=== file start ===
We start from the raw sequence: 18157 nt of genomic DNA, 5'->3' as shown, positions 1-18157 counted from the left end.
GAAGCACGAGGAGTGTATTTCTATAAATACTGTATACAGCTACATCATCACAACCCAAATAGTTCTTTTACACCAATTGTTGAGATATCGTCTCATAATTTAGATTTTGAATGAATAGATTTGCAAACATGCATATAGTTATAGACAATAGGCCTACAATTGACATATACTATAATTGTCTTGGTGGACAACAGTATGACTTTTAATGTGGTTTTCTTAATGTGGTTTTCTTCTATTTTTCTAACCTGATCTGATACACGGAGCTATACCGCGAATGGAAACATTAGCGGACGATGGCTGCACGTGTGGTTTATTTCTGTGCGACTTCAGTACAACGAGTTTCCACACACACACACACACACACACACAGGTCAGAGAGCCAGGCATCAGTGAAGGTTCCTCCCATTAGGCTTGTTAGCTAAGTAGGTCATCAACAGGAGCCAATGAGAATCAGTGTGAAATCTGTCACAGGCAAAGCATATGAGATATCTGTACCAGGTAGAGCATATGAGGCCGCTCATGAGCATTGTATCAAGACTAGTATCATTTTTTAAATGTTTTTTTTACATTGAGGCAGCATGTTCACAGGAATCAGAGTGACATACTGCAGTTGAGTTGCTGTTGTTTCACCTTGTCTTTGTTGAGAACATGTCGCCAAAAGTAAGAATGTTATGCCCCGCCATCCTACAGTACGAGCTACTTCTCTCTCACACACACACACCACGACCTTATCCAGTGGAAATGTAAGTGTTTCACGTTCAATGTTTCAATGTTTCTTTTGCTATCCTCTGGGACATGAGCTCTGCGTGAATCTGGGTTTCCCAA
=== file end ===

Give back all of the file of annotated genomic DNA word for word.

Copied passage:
We start from the raw sequence: 18157 nt of genomic DNA, 5'->3' as shown, positions 1-18157 counted from the left end.
GAAGCACGAGGAGTGTATTTCTATAAATACTGTATACAGCTACATCATCACAACCCAAATAGTTCTTTTACACCAATTGTTGAGATATCGTCTCATAATTTAGATTTTGAATGAATAGATTTGCAAACATGCATATAGTTATAGACAATAGGCCTACAATTGACATATACTATAATTGTCTTGGTGGACAACAGTATGACTTTTAATGTGGTTTTCTTAATGTGGTTTTCTTCTATTTTTCTAACCTGATCTGATACACGGAGCTATACCGCGAATGGAAACATTAGCGGACGATGGCTGCACGTGTGGTTTATTTCTGTGCGACTTCAGTACAACGAGTTTCCACACACACACACACACACACACACAGGTCAGAGAGCCAGGCATCAGTGAAGGTTCCTCCCATTAGGCTTGTTAGCTAAGTAGGTCATCAACAGGAGCCAATGAGAATCAGTGTGAAATCTGTCACAGGCAAAGCATATGAGATATCTGTACCAGGTAGAGCATATGAGGCCGCTCATGAGCATTGTATCAAGACTAGTATCATTTTTTAAATGTTTTTTTTACATTGAGGCAGCATGTTCACAGGAATCAGAGTGACATACTGCAGTTGAGTTGCTGTTGTTTCACCTTGTCTTTGTTGAGAACATGTCGCCAAAAGTAAGAATGTTATGCCCCGCCATCCTACAGTACGAGCTACTTCTCTCTCACACACACACACCACGACCTTATCCAGTGGAAATGTAAGTGTTTCACGTTCAATGTTTCAATGTTTCTTTTGCTATCCTCTGGGACATGAGCTCTGCGTGAATCTGGGTTTCCCAA